From a dense genome-wide panel of 815,377 markers, we developed a set of 324 AIMs, specific for Native American ancestry. As few a 40–50 of these markers successfully predict New World ancestry in the ascertainment panel of Bolivians and Totonacs. The markers easily distinguish New World from Old World ancestry, even for populations more closely related to the Americas such as central and eastern Asians, and were effective for New World vs. Old World comparisons in five other geographically and culturally distinct populations of the Americas. SNPs demonstrating very high divergence between the two Native American populations and major Old World populations are found on haplotypes that are shared and occur at similar frequencies in other indigenous low-admixture American populations examined here (i.e. Pima, Maya, Colombian, Karitiana, and Surui). After excluding the possibility of recent relatedness, our results indicate that native Bolivians and Totonacs share ancestry with other American populations through a substantial contribution from a common founding population, population bottlenecks, and possible natural selection on functional variation.
Mesoamerican Totonacs (24) were sampled from an isolated rural location near Filomeno Mata, Veracruz, in southern Mexico. South American Bolivians (28) were obtained from several locations in Bolivia. All subjects were collected as unrelated samples, and all subjects’ grandparents originated from the same geographic region. All samples were collected with informed consent by the Sorenson Molecular Genealogical Foundation (SMGF) as part of a worldwide sample collection project. The study was approved by the Western Institutional Review Board.
Approximately 2 ml of saliva were obtained from each individual using a mouthwash kit. Sample DNA was extracted using a standard alkaline-SDS procedure. Mitochondrial hypervariable segments (HVS) I and II from nucleotide position 16,024 through 576 were determined by Sanger sequencing. Along with basal mtDNA clade variation, pre-Columbian mtDNA lineages were inferred with the following key variants: Haplogroup A: A – 16290 T, 16319A, 235 G; A2 – 16111 T, 146 C, 153 G; Haplogroup B: B – 16189 C; B4 – 16217 C; B4b – 499A, B2 – 16136 T, [16183d]; Haplogroup C: C – 16298 C, 16327 T, 249d; C1 – 16325 C, 290-290d; C1b – 493 G; C1d – 16051 G; Haplogroup D: D – 16362 C; D1 – 16325 C. Haplogroup X was not observed. To assign Y-chromosome lineages, samples were genotyped for 36 Y-chromosome STR loci: DYS385, DYS388, DYS389I, DYS389B, DYS390, DYS391, DYS392, DYS393, DYS394, DYS426, DYS437, DYS438, DYS439, DYS441, DYS444, DYS445, DYS446, DYS447, DYS448, DYS449, DYS452, DYS454, DYS455, DYS456, DYS458, DYS459, DYS460, DYS461, DYS462, DYS463, DYS464, GGAAT1B07, YCAII, YGATAA10, YGATAC4, and YGATAH4. The Bolivians were typed for 11 additional Y-SNPs: M172, M173, SRY10831.2, M124, M122, M3, M74, M9, M20, M216, and M89. Y-chromosome lineages were assigned probabilistically using 35 (of the 36) STR loci . Haplogroups for the Bolivians were verified or further resolved with the 11 additional Y-chromosome SNPs. All Totonac lineages were verified with Y-chromosome SNPs M242 and M3.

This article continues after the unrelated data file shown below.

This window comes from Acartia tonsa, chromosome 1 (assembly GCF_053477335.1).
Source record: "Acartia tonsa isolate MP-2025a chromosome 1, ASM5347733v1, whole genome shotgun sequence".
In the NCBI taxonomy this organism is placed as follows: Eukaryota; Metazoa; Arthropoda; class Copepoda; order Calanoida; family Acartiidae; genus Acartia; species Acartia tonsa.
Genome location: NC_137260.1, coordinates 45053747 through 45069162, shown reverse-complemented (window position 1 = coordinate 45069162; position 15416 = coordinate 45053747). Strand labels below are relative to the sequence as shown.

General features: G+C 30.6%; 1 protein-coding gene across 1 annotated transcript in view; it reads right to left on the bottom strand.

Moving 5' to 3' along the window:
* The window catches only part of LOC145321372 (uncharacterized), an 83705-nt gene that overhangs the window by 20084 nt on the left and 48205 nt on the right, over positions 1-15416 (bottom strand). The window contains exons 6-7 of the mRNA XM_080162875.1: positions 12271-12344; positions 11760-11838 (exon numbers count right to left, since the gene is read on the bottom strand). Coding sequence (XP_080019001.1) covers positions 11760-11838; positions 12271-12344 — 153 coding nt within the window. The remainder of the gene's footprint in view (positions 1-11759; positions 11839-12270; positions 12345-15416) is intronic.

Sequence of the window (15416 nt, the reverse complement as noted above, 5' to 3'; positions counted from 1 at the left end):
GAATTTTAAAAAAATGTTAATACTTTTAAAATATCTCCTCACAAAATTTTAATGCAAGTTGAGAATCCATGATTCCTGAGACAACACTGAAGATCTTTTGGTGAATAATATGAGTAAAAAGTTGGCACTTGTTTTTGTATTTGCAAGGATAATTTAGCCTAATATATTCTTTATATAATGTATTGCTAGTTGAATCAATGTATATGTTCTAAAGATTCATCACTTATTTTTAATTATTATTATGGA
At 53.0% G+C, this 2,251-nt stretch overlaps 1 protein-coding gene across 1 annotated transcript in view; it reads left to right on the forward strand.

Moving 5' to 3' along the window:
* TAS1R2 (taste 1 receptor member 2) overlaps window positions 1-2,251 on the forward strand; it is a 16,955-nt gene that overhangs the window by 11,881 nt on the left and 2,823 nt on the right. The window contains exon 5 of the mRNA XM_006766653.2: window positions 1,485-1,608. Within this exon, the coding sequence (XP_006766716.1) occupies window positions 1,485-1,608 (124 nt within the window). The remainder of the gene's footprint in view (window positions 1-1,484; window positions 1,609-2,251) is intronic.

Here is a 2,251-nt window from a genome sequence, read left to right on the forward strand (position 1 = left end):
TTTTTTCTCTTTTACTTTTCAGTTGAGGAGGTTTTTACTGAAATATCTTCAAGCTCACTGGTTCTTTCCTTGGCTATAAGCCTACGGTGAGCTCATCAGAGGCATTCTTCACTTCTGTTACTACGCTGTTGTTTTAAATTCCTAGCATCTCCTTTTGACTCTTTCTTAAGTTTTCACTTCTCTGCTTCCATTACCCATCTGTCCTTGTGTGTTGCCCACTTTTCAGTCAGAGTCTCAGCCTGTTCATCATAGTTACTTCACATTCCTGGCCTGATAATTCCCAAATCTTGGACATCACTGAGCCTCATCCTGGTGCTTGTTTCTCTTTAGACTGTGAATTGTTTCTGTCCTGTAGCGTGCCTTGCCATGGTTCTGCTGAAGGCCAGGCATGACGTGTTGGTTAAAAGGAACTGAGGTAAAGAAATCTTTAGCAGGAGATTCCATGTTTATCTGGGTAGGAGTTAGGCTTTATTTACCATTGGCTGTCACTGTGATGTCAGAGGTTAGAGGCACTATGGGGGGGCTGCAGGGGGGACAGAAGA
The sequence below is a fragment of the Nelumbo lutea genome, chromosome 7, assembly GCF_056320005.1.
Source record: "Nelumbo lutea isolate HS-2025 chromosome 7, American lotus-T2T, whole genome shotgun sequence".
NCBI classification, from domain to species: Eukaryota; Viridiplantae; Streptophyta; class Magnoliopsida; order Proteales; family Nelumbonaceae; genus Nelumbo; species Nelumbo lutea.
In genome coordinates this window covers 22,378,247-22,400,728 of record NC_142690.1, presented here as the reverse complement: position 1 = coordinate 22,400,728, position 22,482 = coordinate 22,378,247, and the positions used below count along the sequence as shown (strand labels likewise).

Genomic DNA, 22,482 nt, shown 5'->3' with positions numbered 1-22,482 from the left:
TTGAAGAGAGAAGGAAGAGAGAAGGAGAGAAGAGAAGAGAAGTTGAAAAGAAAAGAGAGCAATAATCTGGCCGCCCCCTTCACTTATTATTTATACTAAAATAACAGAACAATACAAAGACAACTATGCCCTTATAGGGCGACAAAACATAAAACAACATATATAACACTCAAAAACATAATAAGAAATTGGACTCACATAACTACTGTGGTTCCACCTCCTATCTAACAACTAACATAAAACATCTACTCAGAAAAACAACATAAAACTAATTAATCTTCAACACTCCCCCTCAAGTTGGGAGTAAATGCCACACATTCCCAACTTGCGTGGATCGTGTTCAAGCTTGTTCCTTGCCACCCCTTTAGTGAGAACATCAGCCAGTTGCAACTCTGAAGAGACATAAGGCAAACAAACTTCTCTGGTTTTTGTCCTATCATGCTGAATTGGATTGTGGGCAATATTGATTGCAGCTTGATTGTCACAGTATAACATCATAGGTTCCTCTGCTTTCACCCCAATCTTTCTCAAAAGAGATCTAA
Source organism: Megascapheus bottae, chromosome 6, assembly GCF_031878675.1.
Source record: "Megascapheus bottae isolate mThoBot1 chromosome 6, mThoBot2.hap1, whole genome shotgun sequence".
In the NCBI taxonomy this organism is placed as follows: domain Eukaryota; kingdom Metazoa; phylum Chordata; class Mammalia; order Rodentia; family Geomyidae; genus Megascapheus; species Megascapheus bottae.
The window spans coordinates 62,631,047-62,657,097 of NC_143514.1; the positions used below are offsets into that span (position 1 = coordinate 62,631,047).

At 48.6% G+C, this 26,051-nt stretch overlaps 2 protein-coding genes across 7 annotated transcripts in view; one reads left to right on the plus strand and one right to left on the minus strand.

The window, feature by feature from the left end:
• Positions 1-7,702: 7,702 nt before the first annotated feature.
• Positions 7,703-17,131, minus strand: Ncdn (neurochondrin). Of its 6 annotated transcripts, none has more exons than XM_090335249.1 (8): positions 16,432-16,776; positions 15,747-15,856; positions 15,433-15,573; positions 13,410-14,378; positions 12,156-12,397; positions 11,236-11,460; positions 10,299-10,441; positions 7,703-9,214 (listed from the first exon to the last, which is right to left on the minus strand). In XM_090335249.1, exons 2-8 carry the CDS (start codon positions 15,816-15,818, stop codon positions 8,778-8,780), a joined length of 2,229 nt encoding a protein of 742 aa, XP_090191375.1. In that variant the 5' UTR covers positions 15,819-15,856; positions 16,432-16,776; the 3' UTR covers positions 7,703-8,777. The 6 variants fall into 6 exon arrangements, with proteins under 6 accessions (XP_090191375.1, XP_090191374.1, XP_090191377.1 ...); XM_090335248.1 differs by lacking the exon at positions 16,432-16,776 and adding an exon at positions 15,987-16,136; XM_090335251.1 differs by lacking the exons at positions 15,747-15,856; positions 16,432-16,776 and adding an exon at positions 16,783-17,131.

Autosomal SNP data were generated using Affymetrix 6.0 microarrays. Three Bolivians with European Y-haplogroups (G and J) were removed prior to microarray genotyping. Two-hundred thirteen SNPs showing strong deviation (p < 5.5 x10−8) from Hardy-Weinberg expectations were removed as previously described . Pairwise genetic distances were estimated as the average fraction of alleles shared between two individuals over all loci. Two pairs of Bolivians had allele sharing genetic distances of < 0.13, suggesting relatedness . One sample from each of these pairs was removed, yielding 23 Bolivian samples for analysis. The identity-by-descent haplotype-sharing analysis was performed using the ERSA software . Although many New World HGDP samples show substantial relatedness, the HGDP samples used here were not inferred to be close relatives in a previous study . Affymetrix 6.0 genotypes for the 210 unrelated HapMap samples were obtained from the HapMap project website, and the same SNP selection criteria were applied to HapMap samples. The filtered HapMap dataset was combined with the dataset generated in this study to assemble a final data set of 815,377 autosomal SNPs for Totonacs (24), Bolivians (23), unrelated HapMap Yoruba (YRI) (60), unrelated HapMap CEPH (CEU) (60), HapMap Han Chinese (CHB) (45), and HapMap Japanese (JPT) (45). Principal components analysis was performed on pairwise allele-sharing distances using the princomp program and plotted with graphics tools provided in the Matlab software package (Mathworks, USA).